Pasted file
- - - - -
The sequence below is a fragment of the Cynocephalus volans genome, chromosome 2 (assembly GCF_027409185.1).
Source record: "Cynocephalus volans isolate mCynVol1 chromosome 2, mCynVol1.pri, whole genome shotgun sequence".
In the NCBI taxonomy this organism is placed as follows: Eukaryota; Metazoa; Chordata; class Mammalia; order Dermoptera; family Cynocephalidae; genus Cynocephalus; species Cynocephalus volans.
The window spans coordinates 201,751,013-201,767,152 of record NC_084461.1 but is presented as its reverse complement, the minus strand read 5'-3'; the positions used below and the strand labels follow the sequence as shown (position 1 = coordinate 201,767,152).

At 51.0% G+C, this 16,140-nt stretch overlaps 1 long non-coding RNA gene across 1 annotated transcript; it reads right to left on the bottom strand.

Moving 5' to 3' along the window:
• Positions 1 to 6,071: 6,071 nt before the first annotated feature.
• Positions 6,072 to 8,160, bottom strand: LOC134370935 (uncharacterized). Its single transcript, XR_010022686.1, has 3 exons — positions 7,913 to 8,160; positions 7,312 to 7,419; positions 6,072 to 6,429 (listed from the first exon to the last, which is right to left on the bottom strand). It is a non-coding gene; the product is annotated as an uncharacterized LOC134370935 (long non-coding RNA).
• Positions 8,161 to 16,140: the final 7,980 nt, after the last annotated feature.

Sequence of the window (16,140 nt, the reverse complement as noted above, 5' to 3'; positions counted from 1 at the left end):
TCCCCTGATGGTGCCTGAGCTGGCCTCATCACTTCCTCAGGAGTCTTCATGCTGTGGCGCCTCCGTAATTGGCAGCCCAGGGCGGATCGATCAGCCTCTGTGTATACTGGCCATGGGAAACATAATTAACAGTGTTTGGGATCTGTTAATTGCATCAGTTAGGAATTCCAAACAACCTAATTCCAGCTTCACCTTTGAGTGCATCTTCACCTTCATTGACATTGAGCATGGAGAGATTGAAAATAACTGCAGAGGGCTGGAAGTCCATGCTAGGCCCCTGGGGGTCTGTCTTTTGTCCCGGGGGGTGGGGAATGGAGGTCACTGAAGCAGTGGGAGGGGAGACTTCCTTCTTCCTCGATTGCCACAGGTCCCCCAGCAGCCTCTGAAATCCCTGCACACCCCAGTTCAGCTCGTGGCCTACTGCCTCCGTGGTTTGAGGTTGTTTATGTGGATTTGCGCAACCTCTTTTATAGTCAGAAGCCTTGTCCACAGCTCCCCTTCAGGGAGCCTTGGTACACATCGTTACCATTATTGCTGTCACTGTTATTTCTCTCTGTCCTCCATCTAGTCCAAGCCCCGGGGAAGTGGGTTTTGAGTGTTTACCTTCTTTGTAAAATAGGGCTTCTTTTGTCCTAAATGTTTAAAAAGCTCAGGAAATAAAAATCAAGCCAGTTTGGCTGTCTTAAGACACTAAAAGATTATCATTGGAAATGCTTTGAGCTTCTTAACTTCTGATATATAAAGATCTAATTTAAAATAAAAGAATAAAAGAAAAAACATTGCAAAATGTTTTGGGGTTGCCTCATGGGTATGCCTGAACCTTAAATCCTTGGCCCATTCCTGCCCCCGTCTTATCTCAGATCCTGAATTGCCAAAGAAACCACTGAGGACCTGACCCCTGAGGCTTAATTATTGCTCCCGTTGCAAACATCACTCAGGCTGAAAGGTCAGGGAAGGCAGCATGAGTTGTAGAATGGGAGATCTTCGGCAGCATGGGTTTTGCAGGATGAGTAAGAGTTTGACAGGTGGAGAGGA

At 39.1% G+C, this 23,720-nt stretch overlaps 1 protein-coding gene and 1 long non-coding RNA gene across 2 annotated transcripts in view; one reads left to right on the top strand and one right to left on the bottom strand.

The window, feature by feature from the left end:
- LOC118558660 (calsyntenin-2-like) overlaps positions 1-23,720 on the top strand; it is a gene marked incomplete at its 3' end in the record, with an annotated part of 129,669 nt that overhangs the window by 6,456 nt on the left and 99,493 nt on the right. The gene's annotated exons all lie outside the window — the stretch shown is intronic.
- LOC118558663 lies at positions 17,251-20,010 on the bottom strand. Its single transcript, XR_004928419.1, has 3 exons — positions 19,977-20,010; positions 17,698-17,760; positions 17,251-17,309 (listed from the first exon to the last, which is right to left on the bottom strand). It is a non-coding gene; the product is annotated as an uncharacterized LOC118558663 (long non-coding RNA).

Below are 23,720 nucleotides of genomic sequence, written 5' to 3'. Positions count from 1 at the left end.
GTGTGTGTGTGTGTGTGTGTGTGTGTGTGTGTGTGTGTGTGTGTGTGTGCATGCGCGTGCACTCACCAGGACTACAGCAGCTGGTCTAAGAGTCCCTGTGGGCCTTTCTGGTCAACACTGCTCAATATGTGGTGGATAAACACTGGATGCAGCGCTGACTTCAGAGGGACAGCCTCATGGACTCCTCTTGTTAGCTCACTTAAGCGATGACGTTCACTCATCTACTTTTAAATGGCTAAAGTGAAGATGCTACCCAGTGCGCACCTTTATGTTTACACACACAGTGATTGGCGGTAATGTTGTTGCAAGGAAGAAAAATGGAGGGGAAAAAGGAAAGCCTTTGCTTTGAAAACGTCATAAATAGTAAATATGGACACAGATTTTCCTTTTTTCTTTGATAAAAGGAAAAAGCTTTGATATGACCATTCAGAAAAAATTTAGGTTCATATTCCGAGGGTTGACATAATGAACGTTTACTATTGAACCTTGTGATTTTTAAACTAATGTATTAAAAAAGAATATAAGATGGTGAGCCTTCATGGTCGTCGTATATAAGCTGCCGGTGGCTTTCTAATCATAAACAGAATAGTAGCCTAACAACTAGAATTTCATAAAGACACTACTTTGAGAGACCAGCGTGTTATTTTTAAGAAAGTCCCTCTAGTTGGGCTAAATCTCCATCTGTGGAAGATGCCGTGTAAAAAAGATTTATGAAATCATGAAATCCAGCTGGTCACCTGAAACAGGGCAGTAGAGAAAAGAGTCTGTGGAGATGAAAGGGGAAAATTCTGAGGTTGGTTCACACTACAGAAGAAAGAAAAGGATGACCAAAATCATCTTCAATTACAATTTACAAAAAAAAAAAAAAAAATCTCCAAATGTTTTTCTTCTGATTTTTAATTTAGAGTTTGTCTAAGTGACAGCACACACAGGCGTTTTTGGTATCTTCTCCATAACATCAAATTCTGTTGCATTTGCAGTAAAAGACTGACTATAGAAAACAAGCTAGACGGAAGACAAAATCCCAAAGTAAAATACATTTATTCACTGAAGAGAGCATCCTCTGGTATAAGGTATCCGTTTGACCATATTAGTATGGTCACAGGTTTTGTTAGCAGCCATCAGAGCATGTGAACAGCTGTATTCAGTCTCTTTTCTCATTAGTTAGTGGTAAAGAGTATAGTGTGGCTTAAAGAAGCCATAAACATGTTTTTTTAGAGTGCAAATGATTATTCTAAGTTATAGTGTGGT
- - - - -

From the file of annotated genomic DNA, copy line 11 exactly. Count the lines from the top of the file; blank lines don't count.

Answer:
TCCCCTGATGGTGCCTGAGCTGGCCTCATCACTTCCTCAGGAGTCTTCATGCTGTGGCGCCTCCGTAATTGGCAGCCCAGGGCGGATCGATCAGCCTCTGTGTATACTGGCCATGGGAAACATAATTAACAGTGTTTGGGATCTGTTAATTGCATCAGTTAGGAATTCCAAACAACCTAATTCCAGCTTCACCTTTGAGTGCATCTTCACCTTCATTGACATTGAGCATGGAGAGATTGAAAATAACTGCAGAGGGCTGGAAGTCCATGCTAGGCCCCTGGGGGTCTGTCTTTTGTCCCGGGGGGTGGGGAATGGAGGTCACTGAAGCAGTGGGAGGGGAGACTTCCTTCTTCCTCGATTGCCACAGGTCCCCCAGCAGCCTCTGAAATCCCTGCACACCCCAGTTCAGCTCGTGGCCTACTGCCTCCGTGGTTTGAGGTTGTTTATGTGGATTTGCGCAACCTCTTTTATAGTCAGAAGCCTTGTCCACAGCTCCCCTTCAGGGAGCCTTGGTACACATCGTTACCATTATTGCTGTCACTGTTATTTCTCTCTGTCCTCCATCTAGTCCAAGCCCCGGGGAAGTGGGTTTTGAGTGTTTACCTTCTTTGTAAAATAGGGCTTCTTTTGTCCTAAATGTTTAAAAAGCTCAGGAAATAAAAATCAAGCCAGTTTGGCTGTCTTAAGACACTAAAAGATTATCATTGGAAATGCTTTGAGCTTCTTAACTTCTGATATATAAAGATCTAATTTAAAATAAAAGAATAAAAGAAAAAACATTGCAAAATGTTTTGGGGTTGCCTCATGGGTATGCCTGAACCTTAAATCCTTGGCCCATTCCTGCCCCCGTCTTATCTCAGATCCTGAATTGCCAAAGAAACCACTGAGGACCTGACCCCTGAGGCTTAATTATTGCTCCCGTTGCAAACATCACTCAGGCTGAAAGGTCAGGGAAGGCAGCATGAGTTGTAGAATGGGAGATCTTCGGCAGCATGGGTTTTGCAGGATGAGTAAGAGTTTGACAGGTGGAGAGGA